An entertainment: a constellation of writers, artists and photographers of the Welsh Marches celebrate the first issue of The Keep, Hay’s new literary and arts magazine, with an evening of readings, stories and pictures, under the editorial baton of Iain Finlayson.

With Owen Sheers, Ben Rawlence, Nina Lyon, Jasper Fforde, Soma Ghosh, Oliver Balch, Tom Bullough, Dix and Marsha Arnold.

The Keep

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Timothy Garton Ash

Time For Another Velvet Revolution?

Hay Festival 2009, 
Twenty years on from 1989, the eminent historian and political commentator, author of the forthcoming Facts Are Subversive: Political Writing from a Decade Without a Name examines the turbulent politics of Eastern Europe. Chaired by Lisa Appignanesi.

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César Antonio Molina, Javier Gomá and Gabriel Albiac in conversation with Bieito Rubido

Spain Should Place More Value on its Culture

Segovia 2014, 

Spanish society’s recent massive political and economic challenges represent one of the all-time lows of Spanish culture. Glaring problems in the field of education coupled with infrequent public debates, especially on television, demonstrate the need for ‘high culture’ to be promoted more than ever. Spain’s present and Spain’s future depend to a large degree on acknowledging Spain’s past and realising what Spanish culture has to offer the rest of the world. Other problems cannot be overcome without actively promoting Spain’s great culture. Writer and politician César Antonio Molina and philosophers Javier Gomá and Gabriel Albiac talk to the Director of ABC, Bieito Rubido.

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Howard Jacobson talks to Peter Florence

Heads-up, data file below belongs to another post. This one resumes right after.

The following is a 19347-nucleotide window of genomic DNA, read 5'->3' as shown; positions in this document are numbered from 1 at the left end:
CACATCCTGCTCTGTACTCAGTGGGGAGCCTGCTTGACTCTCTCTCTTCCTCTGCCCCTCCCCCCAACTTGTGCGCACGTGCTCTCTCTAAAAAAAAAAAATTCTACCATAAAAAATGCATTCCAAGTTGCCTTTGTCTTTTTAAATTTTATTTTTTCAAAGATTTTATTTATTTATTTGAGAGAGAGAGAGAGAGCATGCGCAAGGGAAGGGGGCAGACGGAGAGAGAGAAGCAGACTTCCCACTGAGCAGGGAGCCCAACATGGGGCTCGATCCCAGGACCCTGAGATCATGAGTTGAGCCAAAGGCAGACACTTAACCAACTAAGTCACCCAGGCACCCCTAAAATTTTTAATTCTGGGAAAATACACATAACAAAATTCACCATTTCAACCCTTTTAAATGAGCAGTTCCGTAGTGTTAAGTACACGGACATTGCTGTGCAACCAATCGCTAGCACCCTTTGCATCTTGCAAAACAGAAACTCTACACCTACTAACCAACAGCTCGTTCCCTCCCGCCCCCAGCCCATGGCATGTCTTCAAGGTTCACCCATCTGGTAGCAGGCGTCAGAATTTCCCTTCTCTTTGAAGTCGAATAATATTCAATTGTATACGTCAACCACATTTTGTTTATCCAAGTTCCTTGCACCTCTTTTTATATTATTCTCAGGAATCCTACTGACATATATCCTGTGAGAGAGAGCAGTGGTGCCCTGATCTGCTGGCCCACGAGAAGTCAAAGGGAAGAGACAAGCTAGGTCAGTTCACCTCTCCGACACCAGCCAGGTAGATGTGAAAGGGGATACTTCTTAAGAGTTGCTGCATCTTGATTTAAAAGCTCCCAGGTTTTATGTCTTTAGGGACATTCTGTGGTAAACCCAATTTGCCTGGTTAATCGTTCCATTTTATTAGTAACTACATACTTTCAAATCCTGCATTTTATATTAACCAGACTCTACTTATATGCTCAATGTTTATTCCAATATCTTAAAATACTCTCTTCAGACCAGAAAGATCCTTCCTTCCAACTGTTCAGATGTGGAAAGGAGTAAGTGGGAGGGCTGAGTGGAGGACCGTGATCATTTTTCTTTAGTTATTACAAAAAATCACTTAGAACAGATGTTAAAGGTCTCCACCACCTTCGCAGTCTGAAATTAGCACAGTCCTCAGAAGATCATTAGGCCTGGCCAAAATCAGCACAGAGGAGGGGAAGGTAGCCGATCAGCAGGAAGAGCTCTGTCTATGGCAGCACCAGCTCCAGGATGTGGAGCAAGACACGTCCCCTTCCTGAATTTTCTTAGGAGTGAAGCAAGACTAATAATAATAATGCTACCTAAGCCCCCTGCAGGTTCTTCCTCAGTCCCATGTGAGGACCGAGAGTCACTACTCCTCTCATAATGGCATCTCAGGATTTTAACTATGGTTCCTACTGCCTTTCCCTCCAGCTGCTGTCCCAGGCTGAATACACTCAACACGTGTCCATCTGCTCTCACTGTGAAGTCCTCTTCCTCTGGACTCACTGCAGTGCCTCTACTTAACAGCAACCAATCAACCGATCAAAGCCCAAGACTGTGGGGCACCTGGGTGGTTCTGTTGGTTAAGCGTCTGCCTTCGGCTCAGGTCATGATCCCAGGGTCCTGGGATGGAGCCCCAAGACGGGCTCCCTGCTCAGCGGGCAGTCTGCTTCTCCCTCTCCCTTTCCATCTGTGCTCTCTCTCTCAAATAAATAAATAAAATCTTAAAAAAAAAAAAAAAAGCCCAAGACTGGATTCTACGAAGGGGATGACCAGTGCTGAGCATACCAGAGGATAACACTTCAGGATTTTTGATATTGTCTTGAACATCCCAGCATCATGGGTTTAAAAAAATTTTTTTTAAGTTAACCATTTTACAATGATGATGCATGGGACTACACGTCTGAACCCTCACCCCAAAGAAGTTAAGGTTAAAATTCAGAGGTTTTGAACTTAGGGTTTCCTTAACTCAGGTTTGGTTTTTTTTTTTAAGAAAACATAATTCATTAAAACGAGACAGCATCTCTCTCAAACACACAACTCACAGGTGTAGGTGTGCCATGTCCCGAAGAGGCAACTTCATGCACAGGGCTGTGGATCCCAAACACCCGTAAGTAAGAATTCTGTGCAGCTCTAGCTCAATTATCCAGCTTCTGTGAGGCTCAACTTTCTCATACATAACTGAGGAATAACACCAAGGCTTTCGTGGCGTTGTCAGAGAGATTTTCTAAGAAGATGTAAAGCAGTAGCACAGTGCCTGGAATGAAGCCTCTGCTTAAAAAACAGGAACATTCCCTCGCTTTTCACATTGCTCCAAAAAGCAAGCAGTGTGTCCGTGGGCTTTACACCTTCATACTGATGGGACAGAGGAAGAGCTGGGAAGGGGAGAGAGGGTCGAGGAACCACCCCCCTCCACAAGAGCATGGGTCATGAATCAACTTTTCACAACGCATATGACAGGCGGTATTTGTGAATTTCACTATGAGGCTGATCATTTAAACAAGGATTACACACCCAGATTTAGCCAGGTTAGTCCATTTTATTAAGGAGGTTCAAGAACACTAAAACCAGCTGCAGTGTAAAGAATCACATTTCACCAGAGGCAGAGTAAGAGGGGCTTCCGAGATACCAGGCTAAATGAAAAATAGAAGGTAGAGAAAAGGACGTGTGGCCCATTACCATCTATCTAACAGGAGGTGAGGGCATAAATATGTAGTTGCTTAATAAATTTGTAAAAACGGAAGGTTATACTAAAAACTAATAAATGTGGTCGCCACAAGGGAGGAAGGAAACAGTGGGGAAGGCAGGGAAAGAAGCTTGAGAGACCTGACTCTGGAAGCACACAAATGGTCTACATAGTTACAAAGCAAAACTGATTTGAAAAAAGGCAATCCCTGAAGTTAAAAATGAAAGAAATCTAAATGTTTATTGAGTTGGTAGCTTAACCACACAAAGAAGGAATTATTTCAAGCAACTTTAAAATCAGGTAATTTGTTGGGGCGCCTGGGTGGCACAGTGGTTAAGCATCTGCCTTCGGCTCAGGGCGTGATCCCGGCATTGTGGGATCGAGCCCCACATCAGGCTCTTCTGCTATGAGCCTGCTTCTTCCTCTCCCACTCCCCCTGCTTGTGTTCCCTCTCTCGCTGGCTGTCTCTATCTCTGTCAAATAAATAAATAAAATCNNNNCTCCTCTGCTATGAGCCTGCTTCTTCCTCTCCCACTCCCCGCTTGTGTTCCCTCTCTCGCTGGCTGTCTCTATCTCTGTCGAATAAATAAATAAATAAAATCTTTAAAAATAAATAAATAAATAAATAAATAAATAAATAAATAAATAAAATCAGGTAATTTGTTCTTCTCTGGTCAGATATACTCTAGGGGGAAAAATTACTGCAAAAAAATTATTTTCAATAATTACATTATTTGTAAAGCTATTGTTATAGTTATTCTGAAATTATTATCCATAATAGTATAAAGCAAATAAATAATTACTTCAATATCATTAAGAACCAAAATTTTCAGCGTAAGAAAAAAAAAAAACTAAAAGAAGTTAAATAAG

The British Council Series 2

Hay Festival 2013, 

The Booker-winning comic master conjures his new novel Zoo Time, a book about love – love of women, love of literature, love of laughter.

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RS Thomas Centenary Series 2: Poems For RS

Gillian Clarke, Menna Elfyn, Mererid Hopwood, Emyr Lewis, Anna Lewis, Owen Sheers, Damian Walford Davies, Glyn Maxwell, Grahame Davies and Simon Armitage

Hay Festival 2013, 

To celebrate the centenary of the birth of RS Thomas, eleven poets have written poems in response to works of his, which will be published as a limited edition by Hay Festival Press. The gala reading is chaired by the Hay Festival International Fellow for 2012–2013 Eurig Salisbury.

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Mary Warnock

Dishonest To God

Hay Festival 2011, 
The moral philosopher argues that to value religion as the essential foundation of morality is a profound and probably dangerous mistake. Chaired by David Aaronovitch.
 
Read more about Baroness Warnock here

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Andrew Keen and Robert Phillips talk to Sarah Churchwell

What’s the Question?

Hay Festival 2015, 

Keen’s incisive critique The Internet is Not the Answer traces the development of the net through the waves of start-ups and the rise of the big data companies to the increasing attempts to monetize almost every human activity. He shows how the Web has had a deeply negative effect on our culture, economy and society. Phillips’ Trust Me, PR is Dead asks whether we can ever really trust companies and their stories in an age when technology not only allows transparency, but demands it. Keen is executive director of the Silicon Valley salon FutureCast and the author of Digital Vertigo and The Cult of the Amateur. Phillips was CEO of Edelman, the world’s largest PR company, before leaving to set up Jericho Chambers.

Andrew Keen and Robert Phillips talk to Sarah Churchwell

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Adam Nicolson talks to Simon Jenkins

Sissinghurst: An Unfinished History

Hay Festival 2009, 
A portrait of the great English garden, created by the historian’s grandparents Vita Sackville-West and Harold Nicolson, and newly transferred to the National Trust.